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Google Translate 5.0 makes deciphering restaurant menus much easier

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Malarie Gokey/Digital Trends
Google Translate is one of those indispensable apps that deserves a spot on every smartphone user’s home screen. If you’ve ever traveled internationally, hosted foreign family members, or even dined at an ethnic restaurant, you’re probably aware of how handy it can be when you’re short of fluency in a language.

But although Translate has provided myriad ways to translate spoken and written text for quite some time, the app has long lacked an easy method of translating the content within apps, emails, and websites. With Wednesday’s launch of version 5.0, though, that’s no longer the case — Google Translate on Android is gaining a feature that will decipher unfamiliar languages with a single tap.

The feature is called Tap to Translate, and it works quite simply: on smartphones and tablets running Android 4.2 or newer, highlighting text with your finger summons a “translate”  pop-up in addition to the usual copy, cut, and paste menu. Tapping the button within it lets Translate work its linguistic magic without requiring you to. As was the case previously, you just launch the Translate app and paste the text you wish to translate. The feature’s not new, per se — Google soft-launched it late last year in select apps like WhatsApp  — but Tap to Translate now works on any app that lets you select text.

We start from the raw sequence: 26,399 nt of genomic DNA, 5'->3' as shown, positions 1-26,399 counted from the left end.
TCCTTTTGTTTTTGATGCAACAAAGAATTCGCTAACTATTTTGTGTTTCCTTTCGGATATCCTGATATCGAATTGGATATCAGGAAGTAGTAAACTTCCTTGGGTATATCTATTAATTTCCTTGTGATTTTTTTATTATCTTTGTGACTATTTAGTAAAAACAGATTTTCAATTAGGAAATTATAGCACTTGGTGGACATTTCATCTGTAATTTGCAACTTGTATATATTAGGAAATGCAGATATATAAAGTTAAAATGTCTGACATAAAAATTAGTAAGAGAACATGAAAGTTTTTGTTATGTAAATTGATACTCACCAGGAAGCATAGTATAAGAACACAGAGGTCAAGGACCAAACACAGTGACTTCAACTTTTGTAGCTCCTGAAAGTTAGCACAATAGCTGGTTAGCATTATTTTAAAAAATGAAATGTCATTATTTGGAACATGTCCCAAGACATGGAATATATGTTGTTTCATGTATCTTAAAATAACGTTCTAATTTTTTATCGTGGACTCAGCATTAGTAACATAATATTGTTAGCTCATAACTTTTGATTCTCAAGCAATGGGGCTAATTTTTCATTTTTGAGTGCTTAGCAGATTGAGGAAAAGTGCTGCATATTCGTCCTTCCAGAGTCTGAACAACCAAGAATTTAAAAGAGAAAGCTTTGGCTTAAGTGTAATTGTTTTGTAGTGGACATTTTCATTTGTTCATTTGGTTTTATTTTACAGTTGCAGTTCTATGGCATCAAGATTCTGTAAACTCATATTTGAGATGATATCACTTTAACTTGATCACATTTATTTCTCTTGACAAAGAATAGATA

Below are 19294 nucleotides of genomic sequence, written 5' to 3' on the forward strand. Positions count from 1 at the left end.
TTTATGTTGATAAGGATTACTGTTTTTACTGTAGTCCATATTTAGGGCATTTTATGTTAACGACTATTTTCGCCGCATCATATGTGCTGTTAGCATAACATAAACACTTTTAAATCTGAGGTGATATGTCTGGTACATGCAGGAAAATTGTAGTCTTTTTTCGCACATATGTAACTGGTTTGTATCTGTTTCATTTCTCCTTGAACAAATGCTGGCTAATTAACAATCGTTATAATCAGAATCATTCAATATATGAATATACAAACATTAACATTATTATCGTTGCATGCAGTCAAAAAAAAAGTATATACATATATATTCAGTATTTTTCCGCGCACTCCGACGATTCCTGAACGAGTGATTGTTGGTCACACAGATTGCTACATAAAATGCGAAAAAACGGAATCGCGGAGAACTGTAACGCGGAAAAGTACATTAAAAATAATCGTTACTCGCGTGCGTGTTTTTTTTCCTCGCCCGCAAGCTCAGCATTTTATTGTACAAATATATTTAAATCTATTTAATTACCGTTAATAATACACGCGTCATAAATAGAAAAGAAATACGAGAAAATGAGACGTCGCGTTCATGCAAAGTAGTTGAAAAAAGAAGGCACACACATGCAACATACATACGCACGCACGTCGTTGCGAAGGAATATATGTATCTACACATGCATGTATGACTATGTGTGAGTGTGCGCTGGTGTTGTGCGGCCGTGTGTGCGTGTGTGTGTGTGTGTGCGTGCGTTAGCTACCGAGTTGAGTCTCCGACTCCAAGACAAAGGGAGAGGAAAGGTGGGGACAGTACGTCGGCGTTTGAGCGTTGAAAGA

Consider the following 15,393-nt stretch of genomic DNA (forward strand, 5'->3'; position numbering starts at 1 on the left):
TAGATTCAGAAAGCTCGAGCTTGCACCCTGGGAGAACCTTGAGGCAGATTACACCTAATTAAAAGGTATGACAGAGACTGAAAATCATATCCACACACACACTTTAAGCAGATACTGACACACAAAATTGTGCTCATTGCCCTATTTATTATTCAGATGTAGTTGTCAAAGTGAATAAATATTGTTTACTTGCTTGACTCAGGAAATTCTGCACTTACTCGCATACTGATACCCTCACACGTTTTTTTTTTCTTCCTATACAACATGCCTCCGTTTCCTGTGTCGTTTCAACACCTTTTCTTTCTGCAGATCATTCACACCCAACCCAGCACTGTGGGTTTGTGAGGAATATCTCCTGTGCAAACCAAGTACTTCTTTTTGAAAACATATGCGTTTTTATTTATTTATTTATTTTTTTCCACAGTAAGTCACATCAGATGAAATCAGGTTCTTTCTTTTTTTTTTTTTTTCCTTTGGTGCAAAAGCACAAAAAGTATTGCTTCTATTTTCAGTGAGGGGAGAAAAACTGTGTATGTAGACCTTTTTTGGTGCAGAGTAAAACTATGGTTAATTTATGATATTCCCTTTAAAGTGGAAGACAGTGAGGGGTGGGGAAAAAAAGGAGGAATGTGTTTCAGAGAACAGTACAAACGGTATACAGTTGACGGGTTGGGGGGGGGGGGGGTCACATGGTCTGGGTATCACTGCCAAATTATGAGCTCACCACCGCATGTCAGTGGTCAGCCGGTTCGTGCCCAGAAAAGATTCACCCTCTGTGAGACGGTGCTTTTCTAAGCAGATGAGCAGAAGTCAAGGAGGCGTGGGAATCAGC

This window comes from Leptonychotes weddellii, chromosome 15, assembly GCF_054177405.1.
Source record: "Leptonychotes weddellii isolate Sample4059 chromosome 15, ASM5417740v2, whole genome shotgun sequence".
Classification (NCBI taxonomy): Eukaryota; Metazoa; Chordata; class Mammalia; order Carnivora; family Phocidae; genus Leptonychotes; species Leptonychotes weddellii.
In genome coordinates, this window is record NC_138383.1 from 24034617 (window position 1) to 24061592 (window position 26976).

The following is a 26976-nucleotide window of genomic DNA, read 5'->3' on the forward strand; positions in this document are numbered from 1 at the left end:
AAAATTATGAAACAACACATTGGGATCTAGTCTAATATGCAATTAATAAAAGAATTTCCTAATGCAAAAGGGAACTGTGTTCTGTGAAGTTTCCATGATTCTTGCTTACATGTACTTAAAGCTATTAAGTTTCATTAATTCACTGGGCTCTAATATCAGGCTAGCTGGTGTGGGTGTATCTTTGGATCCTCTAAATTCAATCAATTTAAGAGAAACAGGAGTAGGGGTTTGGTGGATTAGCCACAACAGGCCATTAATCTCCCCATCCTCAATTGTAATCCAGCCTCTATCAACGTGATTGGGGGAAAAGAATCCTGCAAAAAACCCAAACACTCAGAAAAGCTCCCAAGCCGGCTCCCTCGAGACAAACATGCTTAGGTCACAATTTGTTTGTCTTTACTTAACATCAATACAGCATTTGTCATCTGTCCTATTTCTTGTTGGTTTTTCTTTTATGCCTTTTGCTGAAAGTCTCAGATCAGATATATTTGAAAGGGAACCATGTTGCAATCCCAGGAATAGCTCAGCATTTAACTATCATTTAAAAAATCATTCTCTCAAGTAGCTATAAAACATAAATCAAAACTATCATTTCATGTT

Lest the iOS crowd feel neglected, Translate 5.0 brings a few platform-agnostic goodies to the table. Perhaps most notably, language translation now works offline; enabling it is as simple as selecting the packages for the languages you want to download and tapping the arrow that appears on the subsequent selection screen. Each takes up about 25MB, said Translate product lead Barak Turovsky in a blog post.

Another key addition has to do with Word Lens, Translate’s camera-based, augmented-reality feature that replaces in real time the foreign characters on signage, documents, menus, and more with your native tongue’s equivalents. It, too, works offline, and is finally gaining support for both simplified and traditional Chinese.

The new Google Translate is available for download on both iOS and Android devices via the App Store and Play Store, respectively.

Translate is not be first on the block with in-app translations — that honor goes to Microsoft Translate. And Translate on Android has supported offline translation since 2013. But better late than never.

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